Amish Countryside

The Amish countryside has a gentle tranquility and inviting, humble hospitality to it. We saw many rare sites, including this round barn.
round barn
The terrain is gently rolling with a beauty that is very hard to capture.
hills
It was laundry day for some homesteads.
laundrylaundry2
Even driveways had an eye-catching beauty.
driveway2driveway
The farms gave evidence of a modest prosperity in the midst of living a simple life. We saw beautiful homes as well as well-kept farms and fields. Most farms had corn storage as well as a vegetable garden near their houses. Many of the vegetable gardens were bordered with beautiful flowers.
corn criblilies
One barn that caught our eye had gently aged wood and a beautiful green roof.
barn
As we came closer, we realized that the round silo was also constructed of wood.
silo
I chuckled at the sign below. I don’t want to give the impression that Pat and I look for bakeries (we do, but I don’t want to give that impression), but sometimes they come looking for us!
bakery
The Amish live a simple life in the midst of a complex world. Not all of the countryside population was Amish which seems to illustrate the paradox of the lives of the Amish. They do not drive motorized vehicles, but will accept a ride in one. The women dress plainly and modestly, but make beautifully colored quilts. They harvest in fields with nearby cell towers. They have paradoxes, but live lives mindful of a quieter, gentler time. A simpler time that many today sometimes envy.
paradox
As always, I welcome your thoughts and comments.

Horse Apple Trail

Pat and I took a trip to the area around Shipshewana, Indiana (population 658 in 2010) this week. It was raining as we approached our destination, but that didn’t discourage this driver (or us) a bit.
rain
The sun came out just as we reached our destination. After a quick coffee break, we decided to take the roads that had evidence of buggy travel . . . usually horse apples. We knew these roads would lead us to Amish farms. We saw beautifully kept horses used both for travel and work. horse
horses
shoppingmowing
We also had a visit from a little bird that Pat wrote about in her blog (http://imissmetoo.me/).
bird
We also saw many milk cows.
lunchtime

Camera Shy Calf

Camera Shy Calf


Probably one of the most unusual moments was to see this rather unusual barnyard creature.
Barnyard Camel

Barnyard Camel


My favorite picture of the day was this one of girls off an a trip together,
girls on bikes
More from Amish country next week.
camel head

Growing Old with Delight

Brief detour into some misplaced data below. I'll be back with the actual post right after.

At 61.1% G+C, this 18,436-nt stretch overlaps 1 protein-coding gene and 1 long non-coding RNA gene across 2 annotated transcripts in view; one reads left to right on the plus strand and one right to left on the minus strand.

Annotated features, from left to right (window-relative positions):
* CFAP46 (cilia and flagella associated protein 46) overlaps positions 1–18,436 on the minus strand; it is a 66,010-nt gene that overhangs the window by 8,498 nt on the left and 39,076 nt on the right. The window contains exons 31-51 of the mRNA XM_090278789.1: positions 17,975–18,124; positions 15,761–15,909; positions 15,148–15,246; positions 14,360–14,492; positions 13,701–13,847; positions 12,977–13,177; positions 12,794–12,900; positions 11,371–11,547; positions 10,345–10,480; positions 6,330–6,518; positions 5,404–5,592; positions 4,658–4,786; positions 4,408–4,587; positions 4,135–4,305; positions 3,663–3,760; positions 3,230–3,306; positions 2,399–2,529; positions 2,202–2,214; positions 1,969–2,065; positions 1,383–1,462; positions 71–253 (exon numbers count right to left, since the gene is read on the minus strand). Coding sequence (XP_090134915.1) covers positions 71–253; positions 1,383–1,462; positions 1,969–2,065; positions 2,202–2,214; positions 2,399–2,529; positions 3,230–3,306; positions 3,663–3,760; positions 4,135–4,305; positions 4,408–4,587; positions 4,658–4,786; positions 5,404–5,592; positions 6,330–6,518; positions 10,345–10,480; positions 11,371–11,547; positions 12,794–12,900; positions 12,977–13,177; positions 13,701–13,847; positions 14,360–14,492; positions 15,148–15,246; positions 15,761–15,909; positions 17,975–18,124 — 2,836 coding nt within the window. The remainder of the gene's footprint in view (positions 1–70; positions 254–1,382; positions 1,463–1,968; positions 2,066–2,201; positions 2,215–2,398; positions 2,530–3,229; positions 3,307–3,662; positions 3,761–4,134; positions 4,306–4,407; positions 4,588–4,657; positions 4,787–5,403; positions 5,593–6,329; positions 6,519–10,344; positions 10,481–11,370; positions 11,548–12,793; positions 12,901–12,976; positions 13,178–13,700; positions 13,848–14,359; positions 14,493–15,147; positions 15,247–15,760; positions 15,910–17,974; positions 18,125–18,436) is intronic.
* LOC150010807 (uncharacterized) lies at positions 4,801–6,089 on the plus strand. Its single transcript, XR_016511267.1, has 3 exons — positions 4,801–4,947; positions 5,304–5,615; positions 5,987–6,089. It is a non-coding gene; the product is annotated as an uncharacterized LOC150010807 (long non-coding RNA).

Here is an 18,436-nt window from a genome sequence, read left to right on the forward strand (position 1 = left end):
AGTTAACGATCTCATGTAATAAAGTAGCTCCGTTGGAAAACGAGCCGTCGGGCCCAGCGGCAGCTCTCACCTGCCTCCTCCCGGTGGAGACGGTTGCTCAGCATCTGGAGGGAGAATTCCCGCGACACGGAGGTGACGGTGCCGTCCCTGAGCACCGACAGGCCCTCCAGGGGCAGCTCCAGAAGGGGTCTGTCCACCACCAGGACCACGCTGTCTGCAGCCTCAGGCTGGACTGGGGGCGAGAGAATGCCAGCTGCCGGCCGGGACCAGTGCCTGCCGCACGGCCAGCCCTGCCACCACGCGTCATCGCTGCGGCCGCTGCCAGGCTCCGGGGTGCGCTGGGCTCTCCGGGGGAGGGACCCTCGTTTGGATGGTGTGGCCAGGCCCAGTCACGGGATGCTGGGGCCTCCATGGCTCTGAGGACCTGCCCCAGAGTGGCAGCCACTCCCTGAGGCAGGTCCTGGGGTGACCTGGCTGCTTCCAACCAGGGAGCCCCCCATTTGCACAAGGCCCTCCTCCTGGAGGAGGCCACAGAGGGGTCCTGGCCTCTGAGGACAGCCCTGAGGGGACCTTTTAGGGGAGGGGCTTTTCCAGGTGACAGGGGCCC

“Grow old along with me! The best is yet to be,” has sadly become trite, warm fuzzy, greeting card mush. The very powerful rest of the Robert Browning stanza from Rabbi Ben Ezra is usually ignored. It reads:

The last of life, for which the first was made:
Our times are in His hand
Who saith “A whole I planned,
Youth shows but half; trust God: see all, nor be afraid!”

Despite dealing with chronic pain (from moderate to severe depending on the day), I have found my latter years to be the best. I am able to celebrate me, be at peace with the world, enjoy life, and not give a d#%# what others think. Those I love have grown more dear. My senses have been heightened to the grandeur of creation. My trust in God is deeper. In short, my dotage is a delight.

What has this to do with my photography? When I first look at my pictures I delete the ones I dislike for technical or composition reasons. I print or publish the ones with which I am satisfied to have my name connected. There are often some pictures in the middle; I don’t hate them, but I am also not quite satisfied with them . . . yet. I often “grow old” with these photos and go back to view them again and again. Some I delete with the passage of time. Others I grow to understand, discover anew and “see all” (or at least what I find meaningful to me).

Here are a few images that I have grown into with a brief explanation of what finally captured my pleasure.

Amish Harvest

Amish Harvest

Amish Harvest captured my delight when I converted it to a black and white image. Thirty years ago I only shot black and white and sometimes I return to that love. I think black and white both honors the simplicity of Amish life and brings a healthy contrast to the picture,

Seed

Seed

This picture also jumped out at me more in the contrast of black and white. The picture was shot at a rather slow shutter speed due to low lighting conditions. Because of that the white extensions from the seed have a glimmering quality that I like.

Curve

Curve

This was a nice, but “not yet” picture until I saw it in black and white. The detail in the concrete wall along a bridge over a pond contrasted with the water and water images in a way I liked.

giraffes

This picture grew on me as I became happier and happier with the composition. What I liked (and appreciated) more and more were the diagonal lines that drew attention to the unseen.

Hope you enjoyed my musings and the photos. I also hope you are growing old well.

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